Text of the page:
One of Aaron’s core beliefs is to give back to the Asheville community. For him, this means offering his orthopedic medicine expertise and time to local sporting events. He’s been involved with UNC Asheville basketball, Carolina Day School sports, Buncombe County Sports Commission, SoCon sports championships, the Biltmore Marathon, Mission Sports Medicine, Asheville High School, FootRx races, Asheville City Marathon, Hellbender 100, Jus’ Running races, the Asheville Turkey Trot 5k, and the Spartan Race.

At this point my hand cramped and I simply couldn’t keep writing down all the organizations that he has helped as a medical director, consultant, or organizer. This is in addition to his regular work with MAHEC and Asheville Orthopaedic Associates.

Me: “Why do you do feel compelled to do all of this? You already have a full patient load and work 12-hour days.”

Dr. Aaron Vaughan: “I think it’s just a way of giving back. Not just to the community. I feel like I have a certain level of expertise with these events. We have resources here, and people reach out.”

He was simply matter of fact. “For me, it’s just a matter of whether there’s a need, and if I have time to do it, or if someone else here [co-worker physicians] can do it.” Aaron seemed  happy to help the community, no matter how late he got home.

Personal Touch

The value of a handshake is important. Building a connection is important.

Aaron’s approach to patient interactions is much softer than my personal experiences with other doctors. He considers touch an important part of the patient-physician relationship: a welcoming handshake, a pat on the shoulder, non-threatening eye contact. Anyone can say this, but Aaron actively practices it.

At the end of the day, he looks to give people hope. He listens carefully, understands the patient’s expectations, and offers all options and possible outcomes.

Aaron explains that the doctor-patient relationship is really intimate. He states that “it is really a relationship, not a hierarchy. “We’re a team, with the goal of helping you be the best person you can be. You’re coming to me for help. We’re listening to each other, and we’re in this together.”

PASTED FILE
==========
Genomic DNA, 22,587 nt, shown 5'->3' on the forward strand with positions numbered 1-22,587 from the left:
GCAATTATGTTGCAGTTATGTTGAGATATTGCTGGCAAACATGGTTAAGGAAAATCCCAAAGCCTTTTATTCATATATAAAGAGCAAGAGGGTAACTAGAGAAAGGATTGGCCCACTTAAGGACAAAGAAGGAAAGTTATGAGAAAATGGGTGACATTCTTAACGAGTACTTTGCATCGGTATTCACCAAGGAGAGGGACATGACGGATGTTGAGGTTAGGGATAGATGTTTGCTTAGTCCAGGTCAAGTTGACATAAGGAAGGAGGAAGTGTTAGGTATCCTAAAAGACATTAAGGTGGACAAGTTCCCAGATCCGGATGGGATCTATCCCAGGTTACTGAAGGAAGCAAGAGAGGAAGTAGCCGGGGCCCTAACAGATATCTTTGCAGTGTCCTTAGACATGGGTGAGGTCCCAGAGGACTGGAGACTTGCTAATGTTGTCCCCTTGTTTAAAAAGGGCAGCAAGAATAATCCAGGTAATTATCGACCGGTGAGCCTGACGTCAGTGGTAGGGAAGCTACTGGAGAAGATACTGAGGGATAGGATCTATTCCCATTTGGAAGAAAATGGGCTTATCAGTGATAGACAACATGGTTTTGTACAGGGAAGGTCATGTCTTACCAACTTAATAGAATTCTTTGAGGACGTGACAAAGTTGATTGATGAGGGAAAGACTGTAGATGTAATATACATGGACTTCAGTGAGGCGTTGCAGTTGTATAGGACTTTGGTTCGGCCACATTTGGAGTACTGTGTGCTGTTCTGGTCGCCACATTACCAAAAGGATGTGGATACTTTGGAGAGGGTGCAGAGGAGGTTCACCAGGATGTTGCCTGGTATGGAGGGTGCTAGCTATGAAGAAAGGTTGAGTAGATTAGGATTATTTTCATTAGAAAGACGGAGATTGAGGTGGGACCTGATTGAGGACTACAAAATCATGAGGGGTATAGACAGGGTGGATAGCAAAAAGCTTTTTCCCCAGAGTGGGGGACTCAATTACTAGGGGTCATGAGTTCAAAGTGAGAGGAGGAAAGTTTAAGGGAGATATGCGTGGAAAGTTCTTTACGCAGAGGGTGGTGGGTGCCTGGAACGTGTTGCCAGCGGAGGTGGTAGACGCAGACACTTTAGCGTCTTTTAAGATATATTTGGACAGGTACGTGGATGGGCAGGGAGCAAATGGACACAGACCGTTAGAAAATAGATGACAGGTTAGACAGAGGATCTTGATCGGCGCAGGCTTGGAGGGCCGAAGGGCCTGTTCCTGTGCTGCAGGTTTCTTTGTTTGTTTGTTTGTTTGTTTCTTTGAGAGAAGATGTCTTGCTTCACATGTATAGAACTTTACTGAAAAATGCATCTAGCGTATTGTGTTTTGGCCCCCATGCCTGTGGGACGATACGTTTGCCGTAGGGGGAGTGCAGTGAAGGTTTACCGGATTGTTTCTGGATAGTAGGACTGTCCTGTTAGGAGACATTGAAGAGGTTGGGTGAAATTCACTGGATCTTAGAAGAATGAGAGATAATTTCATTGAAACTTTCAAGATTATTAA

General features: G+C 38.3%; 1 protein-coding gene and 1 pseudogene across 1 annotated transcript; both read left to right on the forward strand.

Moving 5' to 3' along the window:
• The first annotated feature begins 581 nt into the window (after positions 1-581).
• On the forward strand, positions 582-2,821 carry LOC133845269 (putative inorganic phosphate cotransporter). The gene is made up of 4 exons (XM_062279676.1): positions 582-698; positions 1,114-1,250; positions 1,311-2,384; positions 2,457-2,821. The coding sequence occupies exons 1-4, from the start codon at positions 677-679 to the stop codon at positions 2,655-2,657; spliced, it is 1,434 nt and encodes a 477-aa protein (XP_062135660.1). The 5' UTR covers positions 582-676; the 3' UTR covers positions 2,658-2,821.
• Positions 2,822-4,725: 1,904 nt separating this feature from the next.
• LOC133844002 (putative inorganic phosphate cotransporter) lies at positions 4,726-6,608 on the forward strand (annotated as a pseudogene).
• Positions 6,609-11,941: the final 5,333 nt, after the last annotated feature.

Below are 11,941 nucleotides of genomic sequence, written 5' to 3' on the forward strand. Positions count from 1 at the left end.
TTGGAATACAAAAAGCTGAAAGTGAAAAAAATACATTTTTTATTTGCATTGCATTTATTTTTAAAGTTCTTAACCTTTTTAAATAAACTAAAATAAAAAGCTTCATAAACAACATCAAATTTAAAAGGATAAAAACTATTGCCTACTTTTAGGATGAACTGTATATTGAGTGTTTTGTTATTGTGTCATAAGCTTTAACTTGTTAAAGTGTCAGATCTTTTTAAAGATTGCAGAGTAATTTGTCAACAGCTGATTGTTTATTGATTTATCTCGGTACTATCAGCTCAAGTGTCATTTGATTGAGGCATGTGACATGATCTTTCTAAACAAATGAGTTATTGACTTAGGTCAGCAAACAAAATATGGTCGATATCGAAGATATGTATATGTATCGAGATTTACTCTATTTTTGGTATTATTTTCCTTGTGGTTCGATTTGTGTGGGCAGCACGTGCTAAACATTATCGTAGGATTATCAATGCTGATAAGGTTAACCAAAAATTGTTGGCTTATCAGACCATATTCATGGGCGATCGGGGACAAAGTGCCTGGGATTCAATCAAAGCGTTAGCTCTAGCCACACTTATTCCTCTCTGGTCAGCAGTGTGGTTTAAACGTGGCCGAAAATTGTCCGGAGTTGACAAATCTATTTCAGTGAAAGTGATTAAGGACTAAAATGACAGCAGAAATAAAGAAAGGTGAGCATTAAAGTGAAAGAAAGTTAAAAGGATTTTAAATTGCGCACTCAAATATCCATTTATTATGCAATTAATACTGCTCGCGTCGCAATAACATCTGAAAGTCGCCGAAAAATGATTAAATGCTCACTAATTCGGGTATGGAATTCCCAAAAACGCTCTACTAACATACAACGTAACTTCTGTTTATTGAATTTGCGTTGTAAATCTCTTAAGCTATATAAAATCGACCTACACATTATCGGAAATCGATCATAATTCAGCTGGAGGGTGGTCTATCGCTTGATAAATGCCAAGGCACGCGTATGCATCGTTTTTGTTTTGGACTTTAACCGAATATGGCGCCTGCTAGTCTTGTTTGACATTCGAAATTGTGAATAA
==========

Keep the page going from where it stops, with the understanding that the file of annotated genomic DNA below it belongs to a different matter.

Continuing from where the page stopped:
One of the biggest problems of putting physicians on a God-like pedestal is the intimidation factor. If we expect that doctors know everything and that they can understand our entire lives from one 7-minute meeting, we won’t ask critical clarification questions or alert them to life factors that may impact treatment. The quickest route to disappointment-ville is through misplaced expectations.

Dr. Aaron states: “I try to never leave people hanging. When I exit the room, I always give them options. If the first option doesn’t work, don’t disappear. Communicate with me, and let’s figure out the next step.”

People Expect A Machine

While physicians are heavily regulated by the government and private agencies, as well as their employers, they still get to choose how to interact with a patient.

Aaron understands that the same approach will not work for every patient. He doesn’t have a “cookie-cutter” approach to medicine, and he works to understand his patients and meet them where they are. There’s no worse feeling for a patient than being vulnerable with a stranger, and receiving a heavy dose of condescension or embarrassment for, “You should have known.”

One of the biggest surprises from our conversation was Aaron’s statement that he treats every patient with an evidence-based approach, but realizes that he doesn’t know everything. This was the first time I had personally heard this admission from a physician

The Radical Notion That Doctors Are People, Too

Aaron Vaughan, MD

(Aaron Vaughan via Instagram)

This experience helped me understand many things.

  • The more we trust our doctor, the more open and transparent our conversations will be.  
  • Ultimately, it’s about building a relationship. Are doctors a commodity, like a Toyota Camry or a new iPad? “Where’s my warranty? Why didn’t you know I had Strep? WHY HAVEN’T YOU FIXED ME YET??”
  • Expecting our physicians to be perfect creates a dangerous domino effect of poor outcomes, increased stress, and costly litigation.

I could see Aaron the person, not just the “perfect” Aaron.

So how do we improve relationship encounters between doctor and patient? Should patients be required to attend communication classes before seeing a doctor for a major medical condition? Should a part of a doctor’s exam be successfully navigating a series of difficult patient conversations. “Sorry Joe, you didn’t pass our physician exam because you didn’t make the patient laugh enough.”

We’re All Human

Ultimately, we are all human. We are imperfect. We make (many) mistakes ourselves, and somehow expect others to be infallible (especially physicians.) But, physicians are also human.

About The Author

Jason De Los Santos is the owner of Remedy Health & Wellness Store. Remedy’s mission is to support and provide inspiration along your wellness journey. Remedy offers nutrition coaching for groups, individuals, and community wellness classes. For more information, visit